European Unified Patent System
On June 29, 2012, the Heads of State or Government of the European Union (EU) Member States reached a historic decision towards establishing an EU-wide patent system; and the target date for implementing the new Unified Patent System is April 2014. While the legislative process at the European Parliament may impose a delay, it nonetheless seems that the Unified European Patent System is about to become a reality.
The establishment of a unified patent system that will provide a single patent jurisdiction in terms of patent grant and enforcement has been in discussion for several decades, since the early days of the European Union (or the Common Market as it was called then). While there had been an overall recognition of the need and advantage of such a system, there have been political hurdles to its establishment, including agreement on language and translation and the court system that will handle patent disputes. Most of the hurdles had been removed with the last remaining stumbling block being the location of the so called Unified Patent Court (UPC). This is has now been resolved.
A decision on this topic was finally reached on 29 June 2012 by the Heads of all the EU Member States with the exception of Italy and Spain; and indeed, at least initially, it seems that the unified patent system will exclude said two States. The European Patent Office (EPO) has been designated to grant Unitary Patents and centrally administer the European patent system. The details will have to be worked out in a legislative process involving the European Commission and the European Parliament. It is expected that the unified patent system will reduce costs of obtaining European-wide patent protection and streamline patent enforcement by obviating the need for multiple national proceedings and hence also reduce enforcement costs.
The UPC will comprise a Central Division as well as regional and local divisions. The main seat of the Central Division will be located in Paris and it will have two equally important branches specializing in specific technologies, which include: London for chemistry, pharmaceuticals and related technologies, and Munich for mechanical engineering and the like.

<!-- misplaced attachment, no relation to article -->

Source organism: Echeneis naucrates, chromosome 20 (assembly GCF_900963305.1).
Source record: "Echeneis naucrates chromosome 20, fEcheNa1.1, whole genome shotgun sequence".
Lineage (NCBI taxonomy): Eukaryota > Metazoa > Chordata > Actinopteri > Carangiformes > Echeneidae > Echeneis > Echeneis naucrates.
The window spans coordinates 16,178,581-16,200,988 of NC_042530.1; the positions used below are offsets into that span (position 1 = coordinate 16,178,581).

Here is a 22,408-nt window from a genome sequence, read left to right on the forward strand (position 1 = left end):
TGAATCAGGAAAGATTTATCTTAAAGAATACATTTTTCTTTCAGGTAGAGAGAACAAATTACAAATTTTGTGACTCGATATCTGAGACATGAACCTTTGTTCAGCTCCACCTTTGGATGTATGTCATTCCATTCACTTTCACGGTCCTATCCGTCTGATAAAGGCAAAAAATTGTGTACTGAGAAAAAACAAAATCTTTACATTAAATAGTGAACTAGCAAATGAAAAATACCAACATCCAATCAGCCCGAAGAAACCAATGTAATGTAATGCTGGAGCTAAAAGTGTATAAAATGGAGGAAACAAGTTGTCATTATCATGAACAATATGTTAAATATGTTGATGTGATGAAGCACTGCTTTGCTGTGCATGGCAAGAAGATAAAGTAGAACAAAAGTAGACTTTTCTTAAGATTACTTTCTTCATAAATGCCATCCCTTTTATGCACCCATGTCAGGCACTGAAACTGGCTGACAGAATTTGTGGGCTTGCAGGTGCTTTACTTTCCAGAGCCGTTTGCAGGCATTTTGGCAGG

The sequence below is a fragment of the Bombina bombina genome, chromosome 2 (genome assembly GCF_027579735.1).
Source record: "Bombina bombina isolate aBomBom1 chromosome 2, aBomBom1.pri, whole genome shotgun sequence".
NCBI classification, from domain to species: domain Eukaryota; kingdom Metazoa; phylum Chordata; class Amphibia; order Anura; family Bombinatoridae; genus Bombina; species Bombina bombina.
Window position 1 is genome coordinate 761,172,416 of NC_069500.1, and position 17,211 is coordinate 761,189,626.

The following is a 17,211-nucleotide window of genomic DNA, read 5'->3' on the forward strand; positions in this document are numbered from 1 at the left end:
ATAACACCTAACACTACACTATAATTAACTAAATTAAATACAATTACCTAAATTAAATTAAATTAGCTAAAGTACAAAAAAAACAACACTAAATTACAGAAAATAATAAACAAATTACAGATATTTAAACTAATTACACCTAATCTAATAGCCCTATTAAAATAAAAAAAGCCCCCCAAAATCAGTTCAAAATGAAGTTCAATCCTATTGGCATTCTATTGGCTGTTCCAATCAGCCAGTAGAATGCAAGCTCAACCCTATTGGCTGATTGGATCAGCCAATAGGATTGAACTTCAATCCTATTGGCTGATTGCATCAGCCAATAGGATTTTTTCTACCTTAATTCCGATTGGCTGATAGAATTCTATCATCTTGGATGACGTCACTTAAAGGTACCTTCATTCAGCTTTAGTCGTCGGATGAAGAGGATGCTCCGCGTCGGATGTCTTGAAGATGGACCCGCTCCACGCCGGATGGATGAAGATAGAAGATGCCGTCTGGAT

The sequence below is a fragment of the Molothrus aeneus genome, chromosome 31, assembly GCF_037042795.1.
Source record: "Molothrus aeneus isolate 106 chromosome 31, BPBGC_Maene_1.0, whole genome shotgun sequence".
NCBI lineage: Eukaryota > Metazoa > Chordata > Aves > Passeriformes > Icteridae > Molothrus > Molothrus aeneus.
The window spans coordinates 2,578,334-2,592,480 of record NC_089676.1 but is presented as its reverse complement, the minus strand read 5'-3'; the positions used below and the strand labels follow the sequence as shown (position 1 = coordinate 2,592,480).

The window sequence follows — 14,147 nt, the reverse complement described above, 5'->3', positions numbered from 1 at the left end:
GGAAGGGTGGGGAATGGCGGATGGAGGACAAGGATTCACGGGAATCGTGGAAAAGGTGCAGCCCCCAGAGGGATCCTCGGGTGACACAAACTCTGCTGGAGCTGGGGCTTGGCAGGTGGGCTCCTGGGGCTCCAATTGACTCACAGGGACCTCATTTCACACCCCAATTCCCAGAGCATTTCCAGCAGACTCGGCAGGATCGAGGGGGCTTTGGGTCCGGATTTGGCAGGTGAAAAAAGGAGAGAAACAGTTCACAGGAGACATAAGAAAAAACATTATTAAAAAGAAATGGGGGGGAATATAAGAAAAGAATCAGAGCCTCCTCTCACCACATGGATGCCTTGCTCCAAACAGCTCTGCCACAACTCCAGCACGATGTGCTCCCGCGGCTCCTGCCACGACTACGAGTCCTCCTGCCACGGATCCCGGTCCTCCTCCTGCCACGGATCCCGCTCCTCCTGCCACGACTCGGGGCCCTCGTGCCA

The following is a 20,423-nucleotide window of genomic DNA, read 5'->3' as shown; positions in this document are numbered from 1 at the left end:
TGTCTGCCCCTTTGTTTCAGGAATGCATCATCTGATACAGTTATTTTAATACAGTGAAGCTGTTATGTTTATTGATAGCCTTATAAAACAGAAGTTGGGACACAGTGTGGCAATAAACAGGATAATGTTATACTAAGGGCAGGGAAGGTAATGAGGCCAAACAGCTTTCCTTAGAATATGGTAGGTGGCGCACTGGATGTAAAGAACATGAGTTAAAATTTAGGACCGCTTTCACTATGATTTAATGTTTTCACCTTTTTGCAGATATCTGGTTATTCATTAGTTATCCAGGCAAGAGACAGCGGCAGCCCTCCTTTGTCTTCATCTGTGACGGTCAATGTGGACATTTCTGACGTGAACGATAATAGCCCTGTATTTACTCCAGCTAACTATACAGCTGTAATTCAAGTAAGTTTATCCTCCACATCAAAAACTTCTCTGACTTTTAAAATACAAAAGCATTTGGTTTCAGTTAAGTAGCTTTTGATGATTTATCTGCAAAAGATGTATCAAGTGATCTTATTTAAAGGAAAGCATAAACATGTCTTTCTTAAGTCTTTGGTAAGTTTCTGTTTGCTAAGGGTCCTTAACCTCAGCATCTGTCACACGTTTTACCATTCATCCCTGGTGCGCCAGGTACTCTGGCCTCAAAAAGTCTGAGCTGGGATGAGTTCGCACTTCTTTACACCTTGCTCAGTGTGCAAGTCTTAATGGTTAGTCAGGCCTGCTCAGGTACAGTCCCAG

The UPC will be the first instance for infringement and validity cases for all European patents granted under the unified patent system.
The creation of the EU unified patent system will undoubtedly lead to a marked reduction in efforts and costs in maintaining and enforcing patent rights in the EU. It is also to be expected that the value of European patents will rise considerably in consequence of the unified patent system.
The target date for the unified patent system coming into effect is April 2014. However, some emerging legislative hurdles may cause some delay. It is widely believed that such hurdles will be overcome and that a unified European patent system will, thus, become a reality in the not too distant future.
This article is provided for general information only. It is not intended as legal advice or opinion and cannot be relied upon as such. Advice on specific matters may be provided by our group’s attorneys.